This is my first book review in nearly a year! Since the Pandemic began almost two years ago, I’ve been in a serious reading rut. I start lots of books and audiobooks. I may even get halfway through, but I almost never finish any of them. I am trying to get back on-track in 2022, so I’m starting here…with a new book review.
Keeping my reading rut in mind, I have to tell you how much I loved Kathleen Glasgow’s You’d Be Home Now. I started reading this as an OverDrive sample. It’s a relatively long sample, and I got so into the story that I actually forgot it was a sample! I checked it out on OverDrive and promptly read 56% of the book in one go!
Emory is the good girl. She goes along. She doesn’t rock the boat. She gets good grades and stays out of trouble. She’s spent her life in the shadow of her beautiful and smart older sister and her wild, drug-addicted brother. It’s better if Emory does not set off their controlling, workaholic mother, and it’s not like their absent father is ever around long enough to really talk.
One night, Emory is in a terrible car accident after leaving a party. Emory wakes up in the hospital with a shattered knee. Her brother is now in rehab, having overdosed on heroin in the backseat of the car. The driver, her brother’s friend, went through the windshield and is now scarred for life. And Candy MontClaire? Well, she died at the scene.
How can Emory move on from all this? Her knee is badly-injured, so she’s off the dance team. Her friends have abandoned her. Her brother is in rehab. Her brother’s friend–the driver of the car–is in juvie. And Candy MontClaire–sweet, outgoing Candy MontClaire–is gone forever.
THE SHORT VERSION
Considering my recent inability to “get into” any books the way I used to, I’d say this is a bona-fide success! I sucked it down in two sittings.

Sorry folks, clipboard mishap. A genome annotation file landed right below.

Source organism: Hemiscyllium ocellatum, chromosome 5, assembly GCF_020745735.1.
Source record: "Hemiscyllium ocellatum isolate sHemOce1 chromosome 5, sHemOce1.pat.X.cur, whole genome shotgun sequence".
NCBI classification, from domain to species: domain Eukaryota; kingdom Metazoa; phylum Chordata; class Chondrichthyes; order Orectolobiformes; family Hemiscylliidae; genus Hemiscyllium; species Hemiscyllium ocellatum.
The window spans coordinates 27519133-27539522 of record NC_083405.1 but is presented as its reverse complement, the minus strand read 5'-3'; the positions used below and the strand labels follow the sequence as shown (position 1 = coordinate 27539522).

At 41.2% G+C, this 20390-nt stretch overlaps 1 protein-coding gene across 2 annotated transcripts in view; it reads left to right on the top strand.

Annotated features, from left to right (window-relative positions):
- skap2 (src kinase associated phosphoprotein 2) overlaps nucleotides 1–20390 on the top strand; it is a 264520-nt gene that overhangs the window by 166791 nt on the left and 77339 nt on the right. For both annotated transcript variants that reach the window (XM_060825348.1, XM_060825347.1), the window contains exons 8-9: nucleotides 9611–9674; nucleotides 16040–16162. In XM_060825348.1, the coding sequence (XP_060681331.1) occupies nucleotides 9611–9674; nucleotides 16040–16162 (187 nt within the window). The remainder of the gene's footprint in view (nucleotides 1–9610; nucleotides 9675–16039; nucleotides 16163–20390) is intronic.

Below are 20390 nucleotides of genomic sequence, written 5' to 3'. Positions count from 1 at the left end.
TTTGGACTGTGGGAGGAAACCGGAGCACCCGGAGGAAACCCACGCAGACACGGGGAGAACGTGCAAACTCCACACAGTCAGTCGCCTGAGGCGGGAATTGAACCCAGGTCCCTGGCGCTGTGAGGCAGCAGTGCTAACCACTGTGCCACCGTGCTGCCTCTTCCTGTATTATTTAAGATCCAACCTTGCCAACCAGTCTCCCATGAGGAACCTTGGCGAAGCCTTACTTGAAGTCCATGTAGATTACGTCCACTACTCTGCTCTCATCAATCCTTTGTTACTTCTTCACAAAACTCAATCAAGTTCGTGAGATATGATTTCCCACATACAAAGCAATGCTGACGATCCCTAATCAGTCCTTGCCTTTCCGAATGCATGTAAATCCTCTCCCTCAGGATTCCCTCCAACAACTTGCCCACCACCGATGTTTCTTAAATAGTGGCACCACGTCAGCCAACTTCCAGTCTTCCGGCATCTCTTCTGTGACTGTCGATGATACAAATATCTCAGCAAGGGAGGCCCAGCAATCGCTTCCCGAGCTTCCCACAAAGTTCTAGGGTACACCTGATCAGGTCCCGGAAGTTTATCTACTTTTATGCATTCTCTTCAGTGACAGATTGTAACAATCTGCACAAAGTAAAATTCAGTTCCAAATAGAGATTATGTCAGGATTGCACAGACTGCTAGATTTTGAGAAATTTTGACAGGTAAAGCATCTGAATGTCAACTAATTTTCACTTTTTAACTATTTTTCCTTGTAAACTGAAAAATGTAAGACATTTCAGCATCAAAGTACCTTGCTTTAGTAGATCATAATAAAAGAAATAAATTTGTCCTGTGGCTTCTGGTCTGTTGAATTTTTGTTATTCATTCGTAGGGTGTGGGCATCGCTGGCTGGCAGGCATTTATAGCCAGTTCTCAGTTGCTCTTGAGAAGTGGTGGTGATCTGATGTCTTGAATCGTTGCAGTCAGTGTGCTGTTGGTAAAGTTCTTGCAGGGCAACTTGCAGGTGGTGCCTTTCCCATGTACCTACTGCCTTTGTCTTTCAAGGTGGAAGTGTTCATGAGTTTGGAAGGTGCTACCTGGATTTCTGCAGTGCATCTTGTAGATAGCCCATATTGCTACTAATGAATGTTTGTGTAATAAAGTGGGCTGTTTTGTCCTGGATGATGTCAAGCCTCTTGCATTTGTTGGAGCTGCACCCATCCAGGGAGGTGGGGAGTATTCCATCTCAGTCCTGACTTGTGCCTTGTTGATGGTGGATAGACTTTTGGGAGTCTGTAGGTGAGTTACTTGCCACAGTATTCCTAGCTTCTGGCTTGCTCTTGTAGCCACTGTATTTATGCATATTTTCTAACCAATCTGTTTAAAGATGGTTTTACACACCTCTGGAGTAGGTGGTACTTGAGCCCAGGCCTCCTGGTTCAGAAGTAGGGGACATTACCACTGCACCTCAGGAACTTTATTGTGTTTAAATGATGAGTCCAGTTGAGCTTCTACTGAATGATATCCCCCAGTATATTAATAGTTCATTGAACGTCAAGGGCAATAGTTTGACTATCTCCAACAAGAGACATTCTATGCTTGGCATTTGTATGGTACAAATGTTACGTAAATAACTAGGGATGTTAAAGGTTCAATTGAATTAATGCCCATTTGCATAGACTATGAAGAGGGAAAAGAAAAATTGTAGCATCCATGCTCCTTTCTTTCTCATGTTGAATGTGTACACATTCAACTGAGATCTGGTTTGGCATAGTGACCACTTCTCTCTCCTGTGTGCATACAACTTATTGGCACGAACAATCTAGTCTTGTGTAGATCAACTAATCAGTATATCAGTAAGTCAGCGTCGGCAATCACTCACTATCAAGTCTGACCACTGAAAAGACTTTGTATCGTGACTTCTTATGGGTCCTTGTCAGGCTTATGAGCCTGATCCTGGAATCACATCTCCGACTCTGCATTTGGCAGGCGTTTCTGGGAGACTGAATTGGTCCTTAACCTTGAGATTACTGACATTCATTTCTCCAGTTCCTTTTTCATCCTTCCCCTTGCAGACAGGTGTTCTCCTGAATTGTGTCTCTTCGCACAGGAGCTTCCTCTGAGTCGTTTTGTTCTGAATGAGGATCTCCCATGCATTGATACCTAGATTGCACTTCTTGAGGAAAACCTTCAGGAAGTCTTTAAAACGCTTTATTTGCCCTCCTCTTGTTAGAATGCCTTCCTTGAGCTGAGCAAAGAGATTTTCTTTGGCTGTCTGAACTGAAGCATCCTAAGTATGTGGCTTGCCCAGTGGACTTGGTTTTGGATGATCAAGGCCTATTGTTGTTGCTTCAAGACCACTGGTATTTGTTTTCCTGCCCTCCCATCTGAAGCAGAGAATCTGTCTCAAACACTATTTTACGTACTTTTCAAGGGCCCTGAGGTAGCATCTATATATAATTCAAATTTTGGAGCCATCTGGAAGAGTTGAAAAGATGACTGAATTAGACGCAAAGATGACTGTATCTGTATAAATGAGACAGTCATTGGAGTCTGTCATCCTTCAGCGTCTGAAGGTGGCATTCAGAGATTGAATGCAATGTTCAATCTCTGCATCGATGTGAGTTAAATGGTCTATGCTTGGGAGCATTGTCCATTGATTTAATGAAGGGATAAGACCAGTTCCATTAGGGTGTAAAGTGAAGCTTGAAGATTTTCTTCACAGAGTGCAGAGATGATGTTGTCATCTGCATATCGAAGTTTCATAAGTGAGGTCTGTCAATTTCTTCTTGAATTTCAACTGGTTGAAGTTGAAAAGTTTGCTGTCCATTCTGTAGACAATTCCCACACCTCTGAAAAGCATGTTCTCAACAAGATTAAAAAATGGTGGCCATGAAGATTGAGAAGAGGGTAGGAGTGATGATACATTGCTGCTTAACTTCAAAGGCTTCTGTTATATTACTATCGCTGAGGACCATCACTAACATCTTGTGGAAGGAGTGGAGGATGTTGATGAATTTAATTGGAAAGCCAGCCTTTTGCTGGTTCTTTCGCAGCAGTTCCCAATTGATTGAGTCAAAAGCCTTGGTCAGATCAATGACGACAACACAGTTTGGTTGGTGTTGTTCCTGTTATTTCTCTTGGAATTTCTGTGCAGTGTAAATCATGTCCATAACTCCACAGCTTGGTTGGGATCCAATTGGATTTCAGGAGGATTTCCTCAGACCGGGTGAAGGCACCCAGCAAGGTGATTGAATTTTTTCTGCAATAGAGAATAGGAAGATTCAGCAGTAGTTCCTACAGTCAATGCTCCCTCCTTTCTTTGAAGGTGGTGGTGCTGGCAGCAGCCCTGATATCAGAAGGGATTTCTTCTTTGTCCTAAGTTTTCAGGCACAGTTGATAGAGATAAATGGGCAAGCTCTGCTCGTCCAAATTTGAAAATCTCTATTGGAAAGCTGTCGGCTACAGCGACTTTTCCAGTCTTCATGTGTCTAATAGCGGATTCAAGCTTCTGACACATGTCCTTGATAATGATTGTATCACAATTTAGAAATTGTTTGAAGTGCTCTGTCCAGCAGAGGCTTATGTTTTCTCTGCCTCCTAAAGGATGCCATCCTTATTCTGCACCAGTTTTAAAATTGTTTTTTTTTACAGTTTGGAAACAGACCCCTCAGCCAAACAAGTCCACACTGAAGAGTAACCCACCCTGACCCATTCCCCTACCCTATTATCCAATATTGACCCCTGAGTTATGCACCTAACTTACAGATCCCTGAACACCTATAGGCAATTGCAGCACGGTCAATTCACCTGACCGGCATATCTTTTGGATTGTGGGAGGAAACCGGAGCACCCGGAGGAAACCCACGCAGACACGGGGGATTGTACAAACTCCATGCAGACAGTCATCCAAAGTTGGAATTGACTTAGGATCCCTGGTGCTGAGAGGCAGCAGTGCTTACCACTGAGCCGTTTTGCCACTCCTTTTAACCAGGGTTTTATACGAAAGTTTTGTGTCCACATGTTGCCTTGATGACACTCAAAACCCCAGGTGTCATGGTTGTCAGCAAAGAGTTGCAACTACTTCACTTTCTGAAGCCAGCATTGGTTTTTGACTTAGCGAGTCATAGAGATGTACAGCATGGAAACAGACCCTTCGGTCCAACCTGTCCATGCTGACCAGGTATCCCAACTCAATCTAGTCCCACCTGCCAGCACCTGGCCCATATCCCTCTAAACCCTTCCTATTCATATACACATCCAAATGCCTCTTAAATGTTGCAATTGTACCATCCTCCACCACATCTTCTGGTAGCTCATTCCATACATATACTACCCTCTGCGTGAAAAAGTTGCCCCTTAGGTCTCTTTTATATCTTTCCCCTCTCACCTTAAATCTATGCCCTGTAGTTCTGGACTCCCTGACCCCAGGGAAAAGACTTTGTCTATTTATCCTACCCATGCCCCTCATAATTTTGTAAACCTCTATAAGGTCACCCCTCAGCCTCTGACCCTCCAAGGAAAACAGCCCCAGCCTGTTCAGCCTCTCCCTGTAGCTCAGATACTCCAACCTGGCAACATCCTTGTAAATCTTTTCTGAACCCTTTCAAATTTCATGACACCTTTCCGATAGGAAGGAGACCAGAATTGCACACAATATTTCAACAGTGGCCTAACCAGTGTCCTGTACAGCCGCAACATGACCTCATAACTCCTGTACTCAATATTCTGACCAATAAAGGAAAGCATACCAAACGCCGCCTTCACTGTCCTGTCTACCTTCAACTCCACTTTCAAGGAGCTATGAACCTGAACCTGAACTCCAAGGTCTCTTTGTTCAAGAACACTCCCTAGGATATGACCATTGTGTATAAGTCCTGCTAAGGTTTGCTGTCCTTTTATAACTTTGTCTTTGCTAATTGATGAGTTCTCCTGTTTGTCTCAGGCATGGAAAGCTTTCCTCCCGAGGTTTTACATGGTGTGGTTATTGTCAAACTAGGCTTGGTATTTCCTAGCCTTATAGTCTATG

WHAT I LIKED
It’s realistic. I believed in the characters, that they could be people who actually exist. Emory’s mother is a real piece of work, but I loved the high school characters. There’s an interesting juxtaposition between the self-reflective teens and the adults, most of whom don’t seem to reflect on much at all.
The generational gap feels all-too-real. The story’s adults mostly seem to be trying their best, but they really do not understand their kids. The high school English teacher calls the students entitled because they want to read about characters they can relate to and that look like them. Not just old stories by white men. Emory’s mother hides and strictly controls all medications–including medication prescribed to Emory for legitimate knee pain–but sees nothing wrong with taking sleeping pills every night before bed. Her dad drinks a “nightcap” every night after work and secretly smokes cigarettes in the car. Several adults see drug-addicted teens and adults as a drain on society rather than people who need help. There’s plenty of judgement to go around, too.
The lack of mental health services. Clearly, only the ultra-rich (Emory’s family) can truly afford drug rehab and mental health services. Emory’s family is the wealthiest in town, yet Emory’s mother mentions multiple times that Joey’s rehab isn’t fully-covered by insurance. Sadly, she uses this as another way to guilt and control her children.